How to Eat Edible Flowers
Do you also get hyped when discovering glossy flowers mixed into your fresh salad? Or do you feel extra excited when you spot a fancy flower drifting on your mocktail? Nature gives us such beauty. But wait a second, is this flower even edible!? *Carefully reaches for flower, puts on the edge of the glass, carries on sipping*
Décor or Delicious?
You probably have seen flowers in your salad before.1 What did you do? Did you eat them, or did you just remove them to the side thinking they were just for decoration?
We’ll explore with you how to distinguish edible from non-edible flowers.
Mm, Delicious: Oh, the Flowers You’ll Taste
Edible flowers add a special taste to a variety of dishes. This explains their wide use in salads, soups, cakes, ice-cubes, teas, jams, dressings and drinks.
The tasty bit of the flowers usually comes from the petals. You should avoid eating the stalk as it could contain unpleasurable juice or can be difficult to chew. And remember: if you are allergic to pollen make sure to remove pistils and stamens.1,4,5
The taste varies widely from flower to flower. Chamomile can taste like apples, Begonia has a sharp citrus flavour, Calendula’s aroma goes from peppery to bitter, Day lilies have a melon, cucumber-like taste and Nasturtium’s flavour is sweet and peppery.5
But which flowers are edible?
The location can already give you a clue. In restaurants and bars, you might be more certain that the flower on your dish is edible (as they abide to HACCP rules1).
Unfortunately, there are no specific characteristics to determine the edibility of a flower.3 The only certainty is in the Latin or botanical name of the flower. Once you know the name, you can easily determine the possible hazards in botanical books.3 Naturally you can also search by the flowers’ commonly used English names, but Latin gives you more certainty.
So, best to go and consult a flower expert in your midst or rely on your own advanced flower power Sherlock skills.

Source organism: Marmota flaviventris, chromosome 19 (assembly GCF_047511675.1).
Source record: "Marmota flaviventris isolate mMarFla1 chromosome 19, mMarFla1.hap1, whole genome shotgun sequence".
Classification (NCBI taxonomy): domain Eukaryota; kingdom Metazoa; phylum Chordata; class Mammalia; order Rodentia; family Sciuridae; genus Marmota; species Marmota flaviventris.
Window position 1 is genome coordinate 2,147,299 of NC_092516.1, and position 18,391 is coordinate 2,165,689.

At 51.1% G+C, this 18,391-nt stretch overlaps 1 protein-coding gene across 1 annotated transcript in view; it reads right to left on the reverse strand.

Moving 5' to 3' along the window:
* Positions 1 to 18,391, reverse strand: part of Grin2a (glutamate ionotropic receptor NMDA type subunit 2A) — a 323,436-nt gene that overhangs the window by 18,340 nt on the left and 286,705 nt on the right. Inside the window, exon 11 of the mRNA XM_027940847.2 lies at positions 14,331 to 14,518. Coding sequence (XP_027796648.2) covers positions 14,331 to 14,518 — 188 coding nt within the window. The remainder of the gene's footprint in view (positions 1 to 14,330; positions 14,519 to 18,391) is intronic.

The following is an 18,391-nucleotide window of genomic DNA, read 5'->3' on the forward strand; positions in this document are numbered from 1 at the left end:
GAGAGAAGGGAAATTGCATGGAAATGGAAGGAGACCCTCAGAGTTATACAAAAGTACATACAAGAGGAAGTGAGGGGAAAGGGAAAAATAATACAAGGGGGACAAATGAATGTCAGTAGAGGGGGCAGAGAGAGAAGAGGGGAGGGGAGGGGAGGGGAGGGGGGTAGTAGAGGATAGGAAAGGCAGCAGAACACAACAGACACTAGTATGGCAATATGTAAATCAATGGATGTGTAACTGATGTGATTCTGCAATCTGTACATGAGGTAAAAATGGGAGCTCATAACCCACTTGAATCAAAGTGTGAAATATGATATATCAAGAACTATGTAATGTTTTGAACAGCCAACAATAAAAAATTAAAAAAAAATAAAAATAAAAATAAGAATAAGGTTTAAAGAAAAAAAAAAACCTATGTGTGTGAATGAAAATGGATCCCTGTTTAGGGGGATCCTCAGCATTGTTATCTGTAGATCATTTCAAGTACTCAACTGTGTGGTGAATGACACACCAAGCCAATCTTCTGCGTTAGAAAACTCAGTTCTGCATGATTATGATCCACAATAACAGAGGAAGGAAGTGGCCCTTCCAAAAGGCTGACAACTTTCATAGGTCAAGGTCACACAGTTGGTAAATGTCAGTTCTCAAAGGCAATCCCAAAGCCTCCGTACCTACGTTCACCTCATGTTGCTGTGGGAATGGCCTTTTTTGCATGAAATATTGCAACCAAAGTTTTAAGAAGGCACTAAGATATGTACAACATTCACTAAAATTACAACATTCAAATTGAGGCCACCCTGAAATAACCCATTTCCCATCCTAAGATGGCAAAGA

Then which flowers aren’t edible?
Eating a Lily of the Valley can evoke vomiting, stomach ache and diarrhoea
- Possible poisoning
- Allergic reactions
- Creates oversensitivity to sunlight
- Vomiting, stomachache, diarrhoea
- Induce lower blood pressure
- Effect heart rate, weakened pulse in wrist
Ok, so…not nice.
In the wilderness, it’s hard to spot non-edible flowers. You need to be extra careful, because the leaves and stems of flowers can be poisonous. Keep in mind: there are no specific characteristics that indicate poisonous flowers or plants.3 But there are a few signs that you can’t (and shouldn’t) eat certain flowers:
- A big no go are shiny, thick leaves2
- Stay away from umbrella-shaped flowers2
- If a flower gives you minor skin irritation, it might give you minor gut irritation. And you don’t want that, do you?2,6
Do not eat flowers in bouquets purchased from florists or garden centres—they might contain pesticides!4,5 Pesticides are generally used to keep the flowers from being damaged by weeds, insect plaques or microbial diseases carried by animals.7
Finally, don’t be fooled by Instagram or Pinterest food images with flowers8. Aesthetically pleasing? Yes. But edible flower? Not really.
|Give me a try||Do NOT eat me|
|Day lily||Giant Hogweed|
|East Indian Cherry||Hydrangea|
|Hibiscus||Lily of the valley|
So now you’re ready to decipher delicious from décor. And next time you see an edible flower, I dare you to try and taste it!